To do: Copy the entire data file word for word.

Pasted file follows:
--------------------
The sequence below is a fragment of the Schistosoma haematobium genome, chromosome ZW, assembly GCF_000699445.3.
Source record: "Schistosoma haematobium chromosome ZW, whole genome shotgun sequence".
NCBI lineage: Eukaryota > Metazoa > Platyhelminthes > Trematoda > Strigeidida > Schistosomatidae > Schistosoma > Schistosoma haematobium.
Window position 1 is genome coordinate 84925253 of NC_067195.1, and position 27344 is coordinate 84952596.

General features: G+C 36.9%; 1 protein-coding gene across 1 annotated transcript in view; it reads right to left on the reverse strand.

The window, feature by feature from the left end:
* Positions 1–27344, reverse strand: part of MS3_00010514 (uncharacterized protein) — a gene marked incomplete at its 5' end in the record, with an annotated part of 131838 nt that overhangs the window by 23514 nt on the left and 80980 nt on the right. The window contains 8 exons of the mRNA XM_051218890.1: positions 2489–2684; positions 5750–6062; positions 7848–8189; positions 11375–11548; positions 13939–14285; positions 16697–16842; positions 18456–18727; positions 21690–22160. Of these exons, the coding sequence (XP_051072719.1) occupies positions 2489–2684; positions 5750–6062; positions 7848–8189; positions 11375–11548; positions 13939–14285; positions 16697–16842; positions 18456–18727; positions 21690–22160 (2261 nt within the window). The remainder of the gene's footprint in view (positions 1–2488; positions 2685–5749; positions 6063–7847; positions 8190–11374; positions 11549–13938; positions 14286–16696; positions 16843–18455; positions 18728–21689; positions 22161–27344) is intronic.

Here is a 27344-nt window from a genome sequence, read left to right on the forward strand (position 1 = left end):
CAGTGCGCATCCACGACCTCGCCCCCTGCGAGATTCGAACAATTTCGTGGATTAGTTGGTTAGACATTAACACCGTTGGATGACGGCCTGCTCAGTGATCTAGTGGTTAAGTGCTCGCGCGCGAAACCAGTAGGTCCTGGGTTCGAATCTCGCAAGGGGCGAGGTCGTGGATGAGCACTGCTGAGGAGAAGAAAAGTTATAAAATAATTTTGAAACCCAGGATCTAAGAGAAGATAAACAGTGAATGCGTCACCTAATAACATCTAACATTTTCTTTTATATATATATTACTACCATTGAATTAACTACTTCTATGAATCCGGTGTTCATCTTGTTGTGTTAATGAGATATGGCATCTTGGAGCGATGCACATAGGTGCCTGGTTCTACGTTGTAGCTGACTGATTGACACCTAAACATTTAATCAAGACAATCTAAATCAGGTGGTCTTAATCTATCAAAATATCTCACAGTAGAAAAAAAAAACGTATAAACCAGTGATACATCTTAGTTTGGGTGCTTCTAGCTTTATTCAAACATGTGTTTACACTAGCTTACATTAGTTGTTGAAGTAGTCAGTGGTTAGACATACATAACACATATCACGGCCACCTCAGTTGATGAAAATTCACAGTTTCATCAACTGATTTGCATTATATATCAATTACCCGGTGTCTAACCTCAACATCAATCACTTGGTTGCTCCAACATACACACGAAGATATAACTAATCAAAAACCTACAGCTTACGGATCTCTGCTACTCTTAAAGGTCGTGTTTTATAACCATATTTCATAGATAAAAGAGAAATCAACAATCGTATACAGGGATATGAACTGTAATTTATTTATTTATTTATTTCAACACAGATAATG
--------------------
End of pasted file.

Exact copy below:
The sequence below is a fragment of the Schistosoma haematobium genome, chromosome ZW, assembly GCF_000699445.3.
Source record: "Schistosoma haematobium chromosome ZW, whole genome shotgun sequence".
NCBI lineage: Eukaryota > Metazoa > Platyhelminthes > Trematoda > Strigeidida > Schistosomatidae > Schistosoma > Schistosoma haematobium.
Window position 1 is genome coordinate 84925253 of NC_067195.1, and position 27344 is coordinate 84952596.

General features: G+C 36.9%; 1 protein-coding gene across 1 annotated transcript in view; it reads right to left on the reverse strand.

The window, feature by feature from the left end:
* Positions 1–27344, reverse strand: part of MS3_00010514 (uncharacterized protein) — a gene marked incomplete at its 5' end in the record, with an annotated part of 131838 nt that overhangs the window by 23514 nt on the left and 80980 nt on the right. The window contains 8 exons of the mRNA XM_051218890.1: positions 2489–2684; positions 5750–6062; positions 7848–8189; positions 11375–11548; positions 13939–14285; positions 16697–16842; positions 18456–18727; positions 21690–22160. Of these exons, the coding sequence (XP_051072719.1) occupies positions 2489–2684; positions 5750–6062; positions 7848–8189; positions 11375–11548; positions 13939–14285; positions 16697–16842; positions 18456–18727; positions 21690–22160 (2261 nt within the window). The remainder of the gene's footprint in view (positions 1–2488; positions 2685–5749; positions 6063–7847; positions 8190–11374; positions 11549–13938; positions 14286–16696; positions 16843–18455; positions 18728–21689; positions 22161–27344) is intronic.

Here is a 27344-nt window from a genome sequence, read left to right on the forward strand (position 1 = left end):
CAGTGCGCATCCACGACCTCGCCCCCTGCGAGATTCGAACAATTTCGTGGATTAGTTGGTTAGACATTAACACCGTTGGATGACGGCCTGCTCAGTGATCTAGTGGTTAAGTGCTCGCGCGCGAAACCAGTAGGTCCTGGGTTCGAATCTCGCAAGGGGCGAGGTCGTGGATGAGCACTGCTGAGGAGAAGAAAAGTTATAAAATAATTTTGAAACCCAGGATCTAAGAGAAGATAAACAGTGAATGCGTCACCTAATAACATCTAACATTTTCTTTTATATATATATTACTACCATTGAATTAACTACTTCTATGAATCCGGTGTTCATCTTGTTGTGTTAATGAGATATGGCATCTTGGAGCGATGCACATAGGTGCCTGGTTCTACGTTGTAGCTGACTGATTGACACCTAAACATTTAATCAAGACAATCTAAATCAGGTGGTCTTAATCTATCAAAATATCTCACAGTAGAAAAAAAAAACGTATAAACCAGTGATACATCTTAGTTTGGGTGCTTCTAGCTTTATTCAAACATGTGTTTACACTAGCTTACATTAGTTGTTGAAGTAGTCAGTGGTTAGACATACATAACACATATCACGGCCACCTCAGTTGATGAAAATTCACAGTTTCATCAACTGATTTGCATTATATATCAATTACCCGGTGTCTAACCTCAACATCAATCACTTGGTTGCTCCAACATACACACGAAGATATAACTAATCAAAAACCTACAGCTTACGGATCTCTGCTACTCTTAAAGGTCGTGTTTTATAACCATATTTCATAGATAAAAGAGAAATCAACAATCGTATACAGGGATATGAACTGTAATTTATTTATTTATTTATTTCAACACAGATAATG